- Bonds & Rates – markets want to believe…there seemed to be a bit of a momentum swing overnight with markets remembering the Fed’s dual mandate, or focus, i.e. not just inflation, but employment as well. If the weight of focus shifts to the latter, well then QE tapering and rate hikes probably aren’t as imminent as initially thought…rightly or wrongly. US 10-year yields fell -4.5 bps to 1.625% to be around the middle of the two-month range (1.54% – 1.74%), while break evens (10Y) have pulled back sharply over the past couple days, down -18 bps, from 2.96% to 2.78%. Break evens are a proxy for future inflation expectations, with current pricing suggesting inflation will average 2.78% per annum for the next 10 years. The Fed’s target is 2.0%, and the last reading was +4.2% – impacted by COVID base effects.
- Macro – local labour data out yesterday, full time jobs advanced +34K, part-time fell -64K, for a new change of -+30K. The participation rate dropped from 66.3% to 66.0%, and the unemployment rate fell to 5.5% vs 5.6% consensus estimates. I attended an economics update from my old crew at CBA yesterday. Stephen Halmarick and the team delivered a slick and polished presentation, that on the surface and deep in the under-belly, projected a sense of economic optimism. Underpinned by fiscal stimulus, expectations of accelerating wages growth and loose monetary policy, the team see solid growth ahead with reasonable likelihood that the RBA will be forced to go early on rate hikes (i.e. before the currently projected 2024). The CBA team expect the TFF to end in June, with no extension (agreed). The sovereign S&P AAA rating is at risk (agreed), although this shouldn’t have any meaningful impact on funding costs (agreed, but can depend on when the downgrade occurs vis a vis prevailing market conditions). On QE, Marty ‘McFly’ Whetton, expects the RBA to begin tapering by September, dropping from $100bn of bond purchases to $50bn (over 6 months) and that the yield curve control measures won’t be extended to the Nov-24 ACGB’s (from the current Apr-24) – I’ve yet to see any strategy commentary disagreeing with this stance. Lastly, on the currency, Smokin Joe Capurso sees the little Aussie battler as being undervalued, with 0.80 cents by year end (vs 0.78 presently)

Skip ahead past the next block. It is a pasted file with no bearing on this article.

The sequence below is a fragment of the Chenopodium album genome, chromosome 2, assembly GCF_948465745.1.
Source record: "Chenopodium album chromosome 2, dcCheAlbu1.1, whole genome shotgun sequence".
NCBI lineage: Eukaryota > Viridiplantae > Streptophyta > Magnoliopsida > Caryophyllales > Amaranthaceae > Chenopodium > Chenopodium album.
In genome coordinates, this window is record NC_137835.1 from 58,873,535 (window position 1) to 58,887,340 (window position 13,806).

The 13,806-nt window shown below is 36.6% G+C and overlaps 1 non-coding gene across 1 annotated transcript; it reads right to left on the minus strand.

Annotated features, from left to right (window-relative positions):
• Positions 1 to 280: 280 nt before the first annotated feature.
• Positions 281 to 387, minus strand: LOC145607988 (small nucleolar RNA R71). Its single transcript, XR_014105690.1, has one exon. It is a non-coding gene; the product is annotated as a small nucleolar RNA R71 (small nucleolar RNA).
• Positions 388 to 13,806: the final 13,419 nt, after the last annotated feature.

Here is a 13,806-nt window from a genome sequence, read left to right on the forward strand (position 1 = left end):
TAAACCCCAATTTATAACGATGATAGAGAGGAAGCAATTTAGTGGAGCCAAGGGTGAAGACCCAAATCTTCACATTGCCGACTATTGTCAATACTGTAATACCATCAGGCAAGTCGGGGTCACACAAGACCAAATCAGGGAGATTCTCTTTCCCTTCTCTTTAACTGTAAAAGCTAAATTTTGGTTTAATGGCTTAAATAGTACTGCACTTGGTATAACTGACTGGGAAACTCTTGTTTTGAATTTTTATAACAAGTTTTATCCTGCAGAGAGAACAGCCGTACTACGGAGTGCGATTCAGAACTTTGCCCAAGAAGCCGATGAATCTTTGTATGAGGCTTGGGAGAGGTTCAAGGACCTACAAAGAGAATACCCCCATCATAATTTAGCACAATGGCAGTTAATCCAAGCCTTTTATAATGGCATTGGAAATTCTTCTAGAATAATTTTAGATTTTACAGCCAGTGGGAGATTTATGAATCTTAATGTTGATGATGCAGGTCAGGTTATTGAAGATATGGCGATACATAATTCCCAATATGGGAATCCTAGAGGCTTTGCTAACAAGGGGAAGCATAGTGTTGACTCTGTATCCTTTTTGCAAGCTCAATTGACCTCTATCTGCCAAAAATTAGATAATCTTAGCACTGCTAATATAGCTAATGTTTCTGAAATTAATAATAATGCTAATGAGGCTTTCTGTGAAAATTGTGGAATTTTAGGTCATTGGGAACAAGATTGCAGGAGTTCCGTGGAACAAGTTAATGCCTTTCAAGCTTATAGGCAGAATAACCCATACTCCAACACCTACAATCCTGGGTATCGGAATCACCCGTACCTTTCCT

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Scott Rundell, Chief Investment Officer
T: +61 3 8681 1907